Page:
Girlvert – a review

| 2 Comments

I’ve read a number of porn star biographies and memoirs in the last few months. I also read and posted a review of Gail Dines Pornland a few days ago (here), in which she mainly criticizes “gonzo” porn, yet quotes experienced-blessed (by porn standards) Jenna Jameson from a few interviews and her ghost-penned book How to Make Love like a Porn Star. I mention this to point out that if you put sex performers in a fish bowl and observe them from the outside, there are a number of observations that are easy to assert.

For instance, each seems to live and breath controversy. Each lives a rock star lifestyle of immediacy and excess. Each one begins their journey naïve and mainly concerned with survival. Eventually they all come around to a sense of maturity about their experiences.

Each story is a coming of age story, basically. The distinction between porn star bios and other celebrity bios is that they begin and end years before seasoned celebrities even feel the need to write a story about themselves. They have, essentially, lived a full life in a very short period of time.

Oriana Small, aka Ashley Blue, writes from the “gonzo” perspective. A counter to Jenna Jameson’s clean, blonde, physically-altered and polished adult industry presence, Oriana represents the other end of the spectrum. As Ashley Blue, she made a name for herself as a raw and raunchy performer. All-natural in appearance–even going so far as to abandon makeup most of the time–she became legendary very quickly for doing some of the hardest scenes you can do in the industry. To borrow again from my distinction between “gonzo” and rough porn, Ashley Blue was a “shock porn” superstar.

She is explicit and honest to the point of confessing to what lengths she’d go to for love and attention, admitting to submitting to the pressures of doing things she really didn’t want to do at the time, and talking about a number of people for their brutality (through aliases, of course), but she doesn’t apologize and she says she doesn’t regret her experience in porn.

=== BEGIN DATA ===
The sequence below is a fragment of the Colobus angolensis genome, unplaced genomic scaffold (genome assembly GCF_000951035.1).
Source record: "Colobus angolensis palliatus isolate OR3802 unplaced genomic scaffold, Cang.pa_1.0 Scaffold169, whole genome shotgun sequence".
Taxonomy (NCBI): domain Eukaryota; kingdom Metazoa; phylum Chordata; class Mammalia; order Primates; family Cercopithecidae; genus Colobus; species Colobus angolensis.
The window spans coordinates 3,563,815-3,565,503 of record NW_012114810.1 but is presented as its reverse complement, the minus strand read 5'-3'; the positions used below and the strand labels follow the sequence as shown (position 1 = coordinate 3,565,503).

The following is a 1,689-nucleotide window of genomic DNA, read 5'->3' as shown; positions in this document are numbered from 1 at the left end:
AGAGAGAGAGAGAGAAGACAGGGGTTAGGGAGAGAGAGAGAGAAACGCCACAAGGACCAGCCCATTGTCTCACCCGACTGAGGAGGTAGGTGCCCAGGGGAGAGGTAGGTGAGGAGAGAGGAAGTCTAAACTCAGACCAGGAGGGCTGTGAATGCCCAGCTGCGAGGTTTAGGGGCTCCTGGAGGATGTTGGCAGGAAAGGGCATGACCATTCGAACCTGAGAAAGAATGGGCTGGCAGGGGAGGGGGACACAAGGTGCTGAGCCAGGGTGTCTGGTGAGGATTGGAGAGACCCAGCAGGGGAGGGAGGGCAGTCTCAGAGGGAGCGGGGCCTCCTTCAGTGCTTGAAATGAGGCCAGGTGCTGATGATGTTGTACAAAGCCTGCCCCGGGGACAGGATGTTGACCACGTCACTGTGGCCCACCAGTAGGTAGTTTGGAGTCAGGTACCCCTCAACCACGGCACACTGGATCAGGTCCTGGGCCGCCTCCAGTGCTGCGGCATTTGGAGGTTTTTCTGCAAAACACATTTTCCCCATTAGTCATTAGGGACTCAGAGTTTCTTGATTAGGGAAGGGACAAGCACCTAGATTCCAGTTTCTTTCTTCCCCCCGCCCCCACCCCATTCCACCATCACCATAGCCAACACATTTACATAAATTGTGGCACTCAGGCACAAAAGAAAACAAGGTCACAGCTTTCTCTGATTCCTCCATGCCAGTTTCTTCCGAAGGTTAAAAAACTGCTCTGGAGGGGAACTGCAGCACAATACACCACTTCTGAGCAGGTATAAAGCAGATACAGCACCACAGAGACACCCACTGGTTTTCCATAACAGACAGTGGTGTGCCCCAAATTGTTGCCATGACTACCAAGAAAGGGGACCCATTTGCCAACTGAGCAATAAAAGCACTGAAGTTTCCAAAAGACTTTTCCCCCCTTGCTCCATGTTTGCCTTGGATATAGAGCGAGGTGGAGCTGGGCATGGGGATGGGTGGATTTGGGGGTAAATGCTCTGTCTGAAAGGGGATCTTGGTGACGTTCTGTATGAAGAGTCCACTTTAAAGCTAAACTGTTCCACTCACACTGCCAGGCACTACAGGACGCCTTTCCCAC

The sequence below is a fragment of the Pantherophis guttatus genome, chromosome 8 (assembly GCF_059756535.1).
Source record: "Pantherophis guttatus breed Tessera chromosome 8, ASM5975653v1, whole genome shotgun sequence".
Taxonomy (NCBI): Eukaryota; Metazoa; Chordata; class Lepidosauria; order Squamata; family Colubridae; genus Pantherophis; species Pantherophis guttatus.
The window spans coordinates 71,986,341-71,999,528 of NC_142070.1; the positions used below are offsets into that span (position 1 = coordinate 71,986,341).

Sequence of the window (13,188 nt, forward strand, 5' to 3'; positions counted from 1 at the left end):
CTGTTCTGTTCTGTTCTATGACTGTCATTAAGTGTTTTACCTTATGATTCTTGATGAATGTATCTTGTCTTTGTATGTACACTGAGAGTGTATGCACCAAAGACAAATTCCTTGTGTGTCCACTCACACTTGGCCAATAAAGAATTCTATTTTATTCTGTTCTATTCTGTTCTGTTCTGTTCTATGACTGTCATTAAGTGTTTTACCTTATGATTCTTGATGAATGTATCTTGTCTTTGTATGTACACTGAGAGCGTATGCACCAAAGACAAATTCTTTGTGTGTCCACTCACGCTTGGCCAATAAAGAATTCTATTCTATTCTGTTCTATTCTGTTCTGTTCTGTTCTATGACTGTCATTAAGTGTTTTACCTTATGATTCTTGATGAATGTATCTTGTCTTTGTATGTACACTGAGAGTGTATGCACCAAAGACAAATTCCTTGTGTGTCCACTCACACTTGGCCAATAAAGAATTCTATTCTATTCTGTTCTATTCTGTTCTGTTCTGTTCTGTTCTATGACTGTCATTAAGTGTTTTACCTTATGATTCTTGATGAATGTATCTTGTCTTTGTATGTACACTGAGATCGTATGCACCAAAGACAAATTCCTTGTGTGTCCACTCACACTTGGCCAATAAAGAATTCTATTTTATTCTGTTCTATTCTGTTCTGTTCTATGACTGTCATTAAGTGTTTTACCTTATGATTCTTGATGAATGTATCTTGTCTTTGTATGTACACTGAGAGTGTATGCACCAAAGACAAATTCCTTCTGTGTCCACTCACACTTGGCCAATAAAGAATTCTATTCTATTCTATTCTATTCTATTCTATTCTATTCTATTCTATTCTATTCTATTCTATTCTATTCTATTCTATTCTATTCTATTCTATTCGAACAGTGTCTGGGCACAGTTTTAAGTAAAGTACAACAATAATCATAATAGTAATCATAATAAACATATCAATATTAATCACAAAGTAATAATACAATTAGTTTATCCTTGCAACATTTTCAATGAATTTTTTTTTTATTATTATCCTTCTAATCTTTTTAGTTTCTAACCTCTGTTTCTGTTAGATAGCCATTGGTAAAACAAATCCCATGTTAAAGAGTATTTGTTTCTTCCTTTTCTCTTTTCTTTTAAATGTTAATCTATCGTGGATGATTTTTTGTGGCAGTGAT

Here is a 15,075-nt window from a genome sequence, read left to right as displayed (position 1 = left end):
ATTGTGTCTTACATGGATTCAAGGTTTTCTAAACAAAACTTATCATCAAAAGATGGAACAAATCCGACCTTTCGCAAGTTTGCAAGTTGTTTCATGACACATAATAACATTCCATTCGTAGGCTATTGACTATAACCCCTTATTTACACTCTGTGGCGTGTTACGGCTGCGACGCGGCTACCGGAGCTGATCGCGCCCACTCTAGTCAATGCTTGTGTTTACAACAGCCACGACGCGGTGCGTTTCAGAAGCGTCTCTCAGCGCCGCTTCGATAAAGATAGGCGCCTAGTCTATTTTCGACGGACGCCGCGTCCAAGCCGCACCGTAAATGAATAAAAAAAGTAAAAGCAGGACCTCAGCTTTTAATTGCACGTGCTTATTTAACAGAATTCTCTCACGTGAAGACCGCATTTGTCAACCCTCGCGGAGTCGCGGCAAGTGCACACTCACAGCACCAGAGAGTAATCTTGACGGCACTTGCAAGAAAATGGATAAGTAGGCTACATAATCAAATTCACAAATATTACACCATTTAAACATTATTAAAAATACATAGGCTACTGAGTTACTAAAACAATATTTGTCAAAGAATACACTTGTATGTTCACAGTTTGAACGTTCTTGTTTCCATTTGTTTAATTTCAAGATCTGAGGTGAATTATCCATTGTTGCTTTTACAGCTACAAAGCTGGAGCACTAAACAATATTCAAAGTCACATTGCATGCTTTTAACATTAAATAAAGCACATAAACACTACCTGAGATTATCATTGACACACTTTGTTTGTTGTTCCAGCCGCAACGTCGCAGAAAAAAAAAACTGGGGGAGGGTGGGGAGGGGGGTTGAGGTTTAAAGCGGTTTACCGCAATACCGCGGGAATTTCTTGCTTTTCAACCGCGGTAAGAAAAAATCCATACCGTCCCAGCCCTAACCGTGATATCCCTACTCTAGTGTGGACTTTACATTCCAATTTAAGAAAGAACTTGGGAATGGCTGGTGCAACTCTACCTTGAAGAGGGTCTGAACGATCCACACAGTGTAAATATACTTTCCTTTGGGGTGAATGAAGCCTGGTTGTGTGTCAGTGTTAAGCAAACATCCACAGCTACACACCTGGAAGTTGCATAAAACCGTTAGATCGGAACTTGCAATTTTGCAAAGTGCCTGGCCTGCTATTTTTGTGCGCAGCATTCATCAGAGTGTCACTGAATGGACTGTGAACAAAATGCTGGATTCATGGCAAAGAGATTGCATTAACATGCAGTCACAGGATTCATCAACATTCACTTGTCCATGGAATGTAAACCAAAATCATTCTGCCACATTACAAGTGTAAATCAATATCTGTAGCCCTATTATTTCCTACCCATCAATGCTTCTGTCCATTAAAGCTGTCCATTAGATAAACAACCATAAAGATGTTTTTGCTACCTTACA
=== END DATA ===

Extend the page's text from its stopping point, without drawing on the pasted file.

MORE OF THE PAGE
“Is pornography art? It’s something that is appealing or repelling just by looking at it, so I will say yes. Can a regular girl end up being in the sex business overnight? In my experience, the answer is yes. But can a porno girl ever become anything else in life but a warm hole? I want to say yes.”

What you may miss from staring in from the outside of the fish bowl is the electric process that springs from pressure and circumstance.

The problem with the dismissive “victim” portrait is that it takes a living breathing human being, assumes they are considered one-dimensional “objects” by one-dimensional “abusers”, and solidifies this idea by using it to disregard their voices in a void of silence and know-it-all elitism. The magic of books and the internet is that sex workers no longer have to wait for someone to shove a microphone in their faces to have a platform for their thoughts and feelings. Self-publishing is a miracle in itself just for the fact that a person doesn’t have to wade through the tedium of rejection until their story passes muster with people who can never completely understand why their voice and language have to be so “porno lexicon”. Oriana is vulgar in language, but if she weren’t, you’d miss most of the meaning.

This isn’t a read for anyone with a delicate constitution, but I would guess that even a sensitive person could adjust rather quickly and find themselves all-consumed by this direct, nonstop story. Though at times difficult, stressful and seemingly impossible, Oriana’s adulthood and career exploded like a supernova. Intense though it may be, it’s a captivating sight to behold, made all the more brilliant because she cherishes it.

I don’t make a comparison between Jenna Jameson and Oriana Small to suggest one kind of woman is more “real” than another. There are plenty of non-porn-star women with tattoos and physical alterations. It is a part of our world. I do suggest this as necessary reading if you want a glimpse into the non-glossy world of porn. It’s personable, fast-paced, and ends in a sensical way without wrapping up things up in a ‘my life is great and perfect now and this is it’ kind of way. Like Christy Canyon’s Lights, Camera, Sex!, it leaves the kind of room for possibility that tells us porn is just a marker in the road. The journey is far from over.

*This book was published through Barnacle. A big ‘thank you’ to photographer Dave Naz for pointing that out, though I got it stuck in my head the book was self-published because I couldn’t find the hardcover/library version. You can buy it through Amazon.com. Definitely worth the investment!


You may quote this site's original content in incomplete excerpts with credit to © Julie Meadows Entertainment and a direct link to quoted material. Thank you!

Author: Julie Meadows

Francophile, oenophile, French Scrabble advocate and future zombie apocalypse survivor.

2 Comments

  1. Put forth very well.

Leave a Reply

Required fields are marked *.